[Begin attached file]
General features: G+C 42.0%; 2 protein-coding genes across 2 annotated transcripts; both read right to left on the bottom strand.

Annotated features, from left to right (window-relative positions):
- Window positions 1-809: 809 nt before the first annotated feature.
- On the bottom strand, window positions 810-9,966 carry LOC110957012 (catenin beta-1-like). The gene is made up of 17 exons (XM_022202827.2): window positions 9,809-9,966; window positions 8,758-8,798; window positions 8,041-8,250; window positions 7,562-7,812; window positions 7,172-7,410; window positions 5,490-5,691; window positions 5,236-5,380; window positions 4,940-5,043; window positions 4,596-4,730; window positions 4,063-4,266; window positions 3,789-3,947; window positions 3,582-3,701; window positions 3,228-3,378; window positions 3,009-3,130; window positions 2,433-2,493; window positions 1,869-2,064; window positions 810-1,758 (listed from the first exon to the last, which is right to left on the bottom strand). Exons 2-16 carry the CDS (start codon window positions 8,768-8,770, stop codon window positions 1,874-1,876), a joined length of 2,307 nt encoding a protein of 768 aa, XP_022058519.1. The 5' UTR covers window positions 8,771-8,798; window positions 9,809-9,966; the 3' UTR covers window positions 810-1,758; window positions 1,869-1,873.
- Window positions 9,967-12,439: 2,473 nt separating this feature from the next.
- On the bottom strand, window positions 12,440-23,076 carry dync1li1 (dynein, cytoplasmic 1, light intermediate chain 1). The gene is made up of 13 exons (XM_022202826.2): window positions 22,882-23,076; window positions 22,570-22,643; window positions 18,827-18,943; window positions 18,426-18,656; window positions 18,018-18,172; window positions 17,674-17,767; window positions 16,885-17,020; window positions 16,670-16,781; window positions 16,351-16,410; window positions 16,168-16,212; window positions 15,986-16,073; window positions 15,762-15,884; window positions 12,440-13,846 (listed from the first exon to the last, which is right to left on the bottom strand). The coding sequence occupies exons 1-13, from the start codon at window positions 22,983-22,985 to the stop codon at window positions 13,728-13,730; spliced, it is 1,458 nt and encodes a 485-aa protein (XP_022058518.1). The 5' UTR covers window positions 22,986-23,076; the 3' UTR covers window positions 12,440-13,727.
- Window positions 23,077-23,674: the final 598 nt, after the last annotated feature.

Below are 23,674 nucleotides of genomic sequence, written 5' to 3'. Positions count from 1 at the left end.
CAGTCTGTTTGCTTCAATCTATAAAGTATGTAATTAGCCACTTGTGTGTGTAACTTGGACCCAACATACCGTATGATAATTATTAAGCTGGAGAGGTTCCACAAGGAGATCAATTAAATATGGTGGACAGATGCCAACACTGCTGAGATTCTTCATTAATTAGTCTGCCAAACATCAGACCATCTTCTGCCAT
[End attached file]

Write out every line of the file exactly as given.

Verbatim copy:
General features: G+C 42.0%; 2 protein-coding genes across 2 annotated transcripts; both read right to left on the bottom strand.

Annotated features, from left to right (window-relative positions):
- Window positions 1-809: 809 nt before the first annotated feature.
- On the bottom strand, window positions 810-9,966 carry LOC110957012 (catenin beta-1-like). The gene is made up of 17 exons (XM_022202827.2): window positions 9,809-9,966; window positions 8,758-8,798; window positions 8,041-8,250; window positions 7,562-7,812; window positions 7,172-7,410; window positions 5,490-5,691; window positions 5,236-5,380; window positions 4,940-5,043; window positions 4,596-4,730; window positions 4,063-4,266; window positions 3,789-3,947; window positions 3,582-3,701; window positions 3,228-3,378; window positions 3,009-3,130; window positions 2,433-2,493; window positions 1,869-2,064; window positions 810-1,758 (listed from the first exon to the last, which is right to left on the bottom strand). Exons 2-16 carry the CDS (start codon window positions 8,768-8,770, stop codon window positions 1,874-1,876), a joined length of 2,307 nt encoding a protein of 768 aa, XP_022058519.1. The 5' UTR covers window positions 8,771-8,798; window positions 9,809-9,966; the 3' UTR covers window positions 810-1,758; window positions 1,869-1,873.
- Window positions 9,967-12,439: 2,473 nt separating this feature from the next.
- On the bottom strand, window positions 12,440-23,076 carry dync1li1 (dynein, cytoplasmic 1, light intermediate chain 1). The gene is made up of 13 exons (XM_022202826.2): window positions 22,882-23,076; window positions 22,570-22,643; window positions 18,827-18,943; window positions 18,426-18,656; window positions 18,018-18,172; window positions 17,674-17,767; window positions 16,885-17,020; window positions 16,670-16,781; window positions 16,351-16,410; window positions 16,168-16,212; window positions 15,986-16,073; window positions 15,762-15,884; window positions 12,440-13,846 (listed from the first exon to the last, which is right to left on the bottom strand). The coding sequence occupies exons 1-13, from the start codon at window positions 22,983-22,985 to the stop codon at window positions 13,728-13,730; spliced, it is 1,458 nt and encodes a 485-aa protein (XP_022058518.1). The 5' UTR covers window positions 22,986-23,076; the 3' UTR covers window positions 12,440-13,727.
- Window positions 23,077-23,674: the final 598 nt, after the last annotated feature.

Below are 23,674 nucleotides of genomic sequence, written 5' to 3'. Positions count from 1 at the left end.
CAGTCTGTTTGCTTCAATCTATAAAGTATGTAATTAGCCACTTGTGTGTGTAACTTGGACCCAACATACCGTATGATAATTATTAAGCTGGAGAGGTTCCACAAGGAGATCAATTAAATATGGTGGACAGATGCCAACACTGCTGAGATTCTTCATTAATTAGTCTGCCAAACATCAGACCATCTTCTGCCAT